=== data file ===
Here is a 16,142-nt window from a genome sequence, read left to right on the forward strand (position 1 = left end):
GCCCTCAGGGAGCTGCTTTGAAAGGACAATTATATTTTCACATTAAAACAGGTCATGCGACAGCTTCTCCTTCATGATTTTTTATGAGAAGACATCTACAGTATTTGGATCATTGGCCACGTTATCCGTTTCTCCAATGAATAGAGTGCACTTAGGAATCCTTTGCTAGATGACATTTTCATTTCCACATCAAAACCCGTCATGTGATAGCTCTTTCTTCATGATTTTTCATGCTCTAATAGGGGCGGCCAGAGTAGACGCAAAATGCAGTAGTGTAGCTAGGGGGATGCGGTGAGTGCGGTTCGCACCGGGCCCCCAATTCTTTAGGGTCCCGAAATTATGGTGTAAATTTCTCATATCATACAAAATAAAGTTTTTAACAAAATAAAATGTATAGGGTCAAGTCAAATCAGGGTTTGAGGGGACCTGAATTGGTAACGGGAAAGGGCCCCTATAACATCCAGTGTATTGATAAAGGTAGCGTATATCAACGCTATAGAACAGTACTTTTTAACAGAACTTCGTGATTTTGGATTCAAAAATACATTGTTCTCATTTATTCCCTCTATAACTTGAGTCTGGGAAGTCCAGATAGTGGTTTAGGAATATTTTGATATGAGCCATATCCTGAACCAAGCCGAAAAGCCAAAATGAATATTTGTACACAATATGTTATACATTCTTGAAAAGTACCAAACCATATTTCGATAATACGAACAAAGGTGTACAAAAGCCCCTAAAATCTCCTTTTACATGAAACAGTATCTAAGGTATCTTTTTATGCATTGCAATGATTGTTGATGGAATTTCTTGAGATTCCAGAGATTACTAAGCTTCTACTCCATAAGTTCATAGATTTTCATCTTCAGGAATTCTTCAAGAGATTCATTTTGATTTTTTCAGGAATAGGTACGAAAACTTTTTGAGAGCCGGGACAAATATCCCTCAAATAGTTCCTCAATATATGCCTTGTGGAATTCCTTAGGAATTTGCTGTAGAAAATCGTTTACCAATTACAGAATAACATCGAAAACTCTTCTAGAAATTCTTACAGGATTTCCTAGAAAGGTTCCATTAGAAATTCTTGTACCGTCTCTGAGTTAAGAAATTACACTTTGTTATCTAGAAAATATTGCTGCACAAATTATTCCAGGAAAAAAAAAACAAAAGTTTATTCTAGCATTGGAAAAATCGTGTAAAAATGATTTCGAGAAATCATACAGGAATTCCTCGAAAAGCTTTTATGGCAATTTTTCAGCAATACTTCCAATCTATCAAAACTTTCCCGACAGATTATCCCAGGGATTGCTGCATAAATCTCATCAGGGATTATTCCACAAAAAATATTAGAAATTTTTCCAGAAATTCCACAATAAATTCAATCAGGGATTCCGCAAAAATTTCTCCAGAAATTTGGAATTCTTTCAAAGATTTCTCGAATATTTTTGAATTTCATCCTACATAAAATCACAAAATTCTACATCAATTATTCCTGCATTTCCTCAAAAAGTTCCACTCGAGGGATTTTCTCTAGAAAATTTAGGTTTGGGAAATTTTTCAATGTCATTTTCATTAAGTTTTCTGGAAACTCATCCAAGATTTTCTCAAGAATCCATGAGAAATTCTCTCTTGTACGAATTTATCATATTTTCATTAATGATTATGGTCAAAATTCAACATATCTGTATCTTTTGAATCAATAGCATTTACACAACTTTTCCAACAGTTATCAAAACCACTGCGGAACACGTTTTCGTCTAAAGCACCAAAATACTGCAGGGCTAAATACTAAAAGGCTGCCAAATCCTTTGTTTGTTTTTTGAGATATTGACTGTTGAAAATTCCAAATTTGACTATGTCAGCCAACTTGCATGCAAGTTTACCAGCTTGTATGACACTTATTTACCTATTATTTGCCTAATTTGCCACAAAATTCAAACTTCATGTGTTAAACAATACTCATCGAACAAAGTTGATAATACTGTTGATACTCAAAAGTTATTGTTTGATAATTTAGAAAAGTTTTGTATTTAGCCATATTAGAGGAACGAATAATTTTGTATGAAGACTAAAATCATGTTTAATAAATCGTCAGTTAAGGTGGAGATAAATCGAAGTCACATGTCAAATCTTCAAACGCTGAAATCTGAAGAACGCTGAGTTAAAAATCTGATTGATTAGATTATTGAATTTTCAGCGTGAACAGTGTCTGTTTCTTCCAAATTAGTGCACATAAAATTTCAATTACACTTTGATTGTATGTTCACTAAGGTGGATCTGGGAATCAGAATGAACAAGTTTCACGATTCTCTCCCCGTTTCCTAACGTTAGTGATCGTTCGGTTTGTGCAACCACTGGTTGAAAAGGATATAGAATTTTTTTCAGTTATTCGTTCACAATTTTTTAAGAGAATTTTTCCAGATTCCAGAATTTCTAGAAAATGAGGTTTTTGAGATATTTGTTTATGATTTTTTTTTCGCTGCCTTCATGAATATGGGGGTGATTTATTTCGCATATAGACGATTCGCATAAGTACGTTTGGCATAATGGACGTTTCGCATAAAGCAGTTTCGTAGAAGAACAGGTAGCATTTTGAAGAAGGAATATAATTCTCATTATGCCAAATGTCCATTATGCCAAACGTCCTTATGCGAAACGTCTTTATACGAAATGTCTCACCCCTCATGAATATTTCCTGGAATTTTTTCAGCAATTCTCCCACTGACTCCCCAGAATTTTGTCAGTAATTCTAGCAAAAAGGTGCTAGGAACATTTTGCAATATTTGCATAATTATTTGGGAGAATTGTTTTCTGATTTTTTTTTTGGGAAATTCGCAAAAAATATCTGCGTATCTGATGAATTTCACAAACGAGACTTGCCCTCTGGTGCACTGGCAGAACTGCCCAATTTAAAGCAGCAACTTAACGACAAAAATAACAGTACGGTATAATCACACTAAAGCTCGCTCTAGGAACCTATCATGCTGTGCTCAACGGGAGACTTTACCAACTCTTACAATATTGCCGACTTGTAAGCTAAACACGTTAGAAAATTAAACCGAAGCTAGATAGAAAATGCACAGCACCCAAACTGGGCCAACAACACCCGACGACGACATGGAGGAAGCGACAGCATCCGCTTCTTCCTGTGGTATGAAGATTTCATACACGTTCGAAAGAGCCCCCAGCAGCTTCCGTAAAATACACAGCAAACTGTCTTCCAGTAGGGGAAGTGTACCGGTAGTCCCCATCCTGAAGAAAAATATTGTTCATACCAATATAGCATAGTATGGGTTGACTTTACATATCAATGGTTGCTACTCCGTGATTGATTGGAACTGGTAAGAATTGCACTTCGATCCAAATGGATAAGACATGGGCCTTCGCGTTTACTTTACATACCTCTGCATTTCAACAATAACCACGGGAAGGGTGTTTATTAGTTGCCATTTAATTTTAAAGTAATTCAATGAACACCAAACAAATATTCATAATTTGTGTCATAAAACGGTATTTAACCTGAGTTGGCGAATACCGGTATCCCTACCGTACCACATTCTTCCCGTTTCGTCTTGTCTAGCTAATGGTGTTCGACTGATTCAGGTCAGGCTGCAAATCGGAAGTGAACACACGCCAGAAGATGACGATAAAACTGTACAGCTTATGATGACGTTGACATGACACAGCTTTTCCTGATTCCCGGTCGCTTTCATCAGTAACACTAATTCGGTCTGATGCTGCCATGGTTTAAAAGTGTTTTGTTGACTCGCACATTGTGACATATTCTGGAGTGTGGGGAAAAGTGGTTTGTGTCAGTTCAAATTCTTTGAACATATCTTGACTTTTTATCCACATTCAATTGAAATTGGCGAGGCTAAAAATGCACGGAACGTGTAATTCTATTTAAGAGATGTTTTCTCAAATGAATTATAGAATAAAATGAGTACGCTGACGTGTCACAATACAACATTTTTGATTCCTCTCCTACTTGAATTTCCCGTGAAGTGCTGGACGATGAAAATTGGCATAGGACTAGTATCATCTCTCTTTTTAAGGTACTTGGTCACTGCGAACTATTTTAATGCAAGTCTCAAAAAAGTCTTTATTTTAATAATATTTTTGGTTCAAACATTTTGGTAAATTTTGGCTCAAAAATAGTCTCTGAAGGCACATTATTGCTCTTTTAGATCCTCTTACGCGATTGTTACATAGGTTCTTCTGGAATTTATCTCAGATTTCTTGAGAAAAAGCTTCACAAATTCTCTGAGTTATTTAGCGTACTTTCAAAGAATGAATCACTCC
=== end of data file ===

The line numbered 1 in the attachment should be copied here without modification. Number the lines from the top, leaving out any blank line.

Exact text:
Here is a 16,142-nt window from a genome sequence, read left to right on the forward strand (position 1 = left end):